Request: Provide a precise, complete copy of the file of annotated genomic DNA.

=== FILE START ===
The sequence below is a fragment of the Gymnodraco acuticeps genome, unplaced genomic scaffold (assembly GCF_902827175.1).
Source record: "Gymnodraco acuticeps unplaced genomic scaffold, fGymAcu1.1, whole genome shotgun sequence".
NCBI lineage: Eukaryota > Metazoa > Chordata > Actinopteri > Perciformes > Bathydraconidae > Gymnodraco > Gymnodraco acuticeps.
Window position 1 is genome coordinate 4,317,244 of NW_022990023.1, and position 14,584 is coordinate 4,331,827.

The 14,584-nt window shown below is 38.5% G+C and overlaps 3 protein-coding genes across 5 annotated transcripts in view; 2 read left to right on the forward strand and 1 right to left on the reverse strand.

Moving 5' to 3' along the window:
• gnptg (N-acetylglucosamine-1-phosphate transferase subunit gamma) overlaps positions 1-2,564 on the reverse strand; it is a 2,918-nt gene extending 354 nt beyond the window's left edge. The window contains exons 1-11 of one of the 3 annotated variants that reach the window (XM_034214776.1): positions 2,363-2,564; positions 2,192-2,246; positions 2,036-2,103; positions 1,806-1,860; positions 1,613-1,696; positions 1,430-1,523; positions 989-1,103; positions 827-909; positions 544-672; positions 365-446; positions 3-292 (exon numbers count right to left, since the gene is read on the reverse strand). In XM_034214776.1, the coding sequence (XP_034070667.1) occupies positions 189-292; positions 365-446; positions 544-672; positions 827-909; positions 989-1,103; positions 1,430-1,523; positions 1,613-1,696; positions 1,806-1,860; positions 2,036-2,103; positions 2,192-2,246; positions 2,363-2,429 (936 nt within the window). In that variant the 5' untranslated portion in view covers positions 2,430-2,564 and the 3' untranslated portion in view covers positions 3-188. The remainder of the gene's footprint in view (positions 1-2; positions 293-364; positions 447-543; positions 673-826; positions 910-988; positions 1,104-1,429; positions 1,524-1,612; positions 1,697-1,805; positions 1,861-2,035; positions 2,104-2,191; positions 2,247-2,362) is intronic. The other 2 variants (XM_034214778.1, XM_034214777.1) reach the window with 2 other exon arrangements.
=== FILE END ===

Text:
The sequence below is a fragment of the Gymnodraco acuticeps genome, unplaced genomic scaffold (assembly GCF_902827175.1).
Source record: "Gymnodraco acuticeps unplaced genomic scaffold, fGymAcu1.1, whole genome shotgun sequence".
NCBI lineage: Eukaryota > Metazoa > Chordata > Actinopteri > Perciformes > Bathydraconidae > Gymnodraco > Gymnodraco acuticeps.
Window position 1 is genome coordinate 4,317,244 of NW_022990023.1, and position 14,584 is coordinate 4,331,827.

The 14,584-nt window shown below is 38.5% G+C and overlaps 3 protein-coding genes across 5 annotated transcripts in view; 2 read left to right on the forward strand and 1 right to left on the reverse strand.

Moving 5' to 3' along the window:
• gnptg (N-acetylglucosamine-1-phosphate transferase subunit gamma) overlaps positions 1-2,564 on the reverse strand; it is a 2,918-nt gene extending 354 nt beyond the window's left edge. The window contains exons 1-11 of one of the 3 annotated variants that reach the window (XM_034214776.1): positions 2,363-2,564; positions 2,192-2,246; positions 2,036-2,103; positions 1,806-1,860; positions 1,613-1,696; positions 1,430-1,523; positions 989-1,103; positions 827-909; positions 544-672; positions 365-446; positions 3-292 (exon numbers count right to left, since the gene is read on the reverse strand). In XM_034214776.1, the coding sequence (XP_034070667.1) occupies positions 189-292; positions 365-446; positions 544-672; positions 827-909; positions 989-1,103; positions 1,430-1,523; positions 1,613-1,696; positions 1,806-1,860; positions 2,036-2,103; positions 2,192-2,246; positions 2,363-2,429 (936 nt within the window). In that variant the 5' untranslated portion in view covers positions 2,430-2,564 and the 3' untranslated portion in view covers positions 3-188. The remainder of the gene's footprint in view (positions 1-2; positions 293-364; positions 447-543; positions 673-826; positions 910-988; positions 1,104-1,429; positions 1,524-1,612; positions 1,697-1,805; positions 1,861-2,035; positions 2,104-2,191; positions 2,247-2,362) is intronic. The other 2 variants (XM_034214778.1, XM_034214777.1) reach the window with 2 other exon arrangements.